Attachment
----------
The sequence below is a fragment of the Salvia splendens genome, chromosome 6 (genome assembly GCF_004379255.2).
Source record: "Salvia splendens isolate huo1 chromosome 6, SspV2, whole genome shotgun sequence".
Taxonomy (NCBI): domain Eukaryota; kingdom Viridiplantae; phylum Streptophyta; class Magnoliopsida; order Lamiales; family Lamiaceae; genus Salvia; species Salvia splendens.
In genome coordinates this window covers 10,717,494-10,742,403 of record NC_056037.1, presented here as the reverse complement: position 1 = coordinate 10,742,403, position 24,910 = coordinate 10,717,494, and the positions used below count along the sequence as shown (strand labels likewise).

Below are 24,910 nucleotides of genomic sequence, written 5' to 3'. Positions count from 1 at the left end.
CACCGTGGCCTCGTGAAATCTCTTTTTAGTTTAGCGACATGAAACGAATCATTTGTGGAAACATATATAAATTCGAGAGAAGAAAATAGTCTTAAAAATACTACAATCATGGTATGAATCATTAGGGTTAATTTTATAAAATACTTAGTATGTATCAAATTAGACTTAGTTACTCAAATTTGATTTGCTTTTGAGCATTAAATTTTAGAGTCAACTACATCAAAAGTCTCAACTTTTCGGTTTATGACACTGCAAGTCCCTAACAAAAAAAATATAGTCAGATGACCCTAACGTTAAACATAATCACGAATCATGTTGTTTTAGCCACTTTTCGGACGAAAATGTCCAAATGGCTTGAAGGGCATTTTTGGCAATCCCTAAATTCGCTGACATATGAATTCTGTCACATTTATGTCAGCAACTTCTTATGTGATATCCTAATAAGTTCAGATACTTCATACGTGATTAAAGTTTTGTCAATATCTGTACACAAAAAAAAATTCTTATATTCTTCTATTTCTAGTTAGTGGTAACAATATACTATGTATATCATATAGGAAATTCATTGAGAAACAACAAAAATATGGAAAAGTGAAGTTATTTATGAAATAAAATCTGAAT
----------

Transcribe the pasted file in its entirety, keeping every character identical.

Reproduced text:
The sequence below is a fragment of the Salvia splendens genome, chromosome 6 (genome assembly GCF_004379255.2).
Source record: "Salvia splendens isolate huo1 chromosome 6, SspV2, whole genome shotgun sequence".
Taxonomy (NCBI): domain Eukaryota; kingdom Viridiplantae; phylum Streptophyta; class Magnoliopsida; order Lamiales; family Lamiaceae; genus Salvia; species Salvia splendens.
In genome coordinates this window covers 10,717,494-10,742,403 of record NC_056037.1, presented here as the reverse complement: position 1 = coordinate 10,742,403, position 24,910 = coordinate 10,717,494, and the positions used below count along the sequence as shown (strand labels likewise).

Below are 24,910 nucleotides of genomic sequence, written 5' to 3'. Positions count from 1 at the left end.
CACCGTGGCCTCGTGAAATCTCTTTTTAGTTTAGCGACATGAAACGAATCATTTGTGGAAACATATATAAATTCGAGAGAAGAAAATAGTCTTAAAAATACTACAATCATGGTATGAATCATTAGGGTTAATTTTATAAAATACTTAGTATGTATCAAATTAGACTTAGTTACTCAAATTTGATTTGCTTTTGAGCATTAAATTTTAGAGTCAACTACATCAAAAGTCTCAACTTTTCGGTTTATGACACTGCAAGTCCCTAACAAAAAAAATATAGTCAGATGACCCTAACGTTAAACATAATCACGAATCATGTTGTTTTAGCCACTTTTCGGACGAAAATGTCCAAATGGCTTGAAGGGCATTTTTGGCAATCCCTAAATTCGCTGACATATGAATTCTGTCACATTTATGTCAGCAACTTCTTATGTGATATCCTAATAAGTTCAGATACTTCATACGTGATTAAAGTTTTGTCAATATCTGTACACAAAAAAAAATTCTTATATTCTTCTATTTCTAGTTAGTGGTAACAATATACTATGTATATCATATAGGAAATTCATTGAGAAACAACAAAAATATGGAAAAGTGAAGTTATTTATGAAATAAAATCTGAAT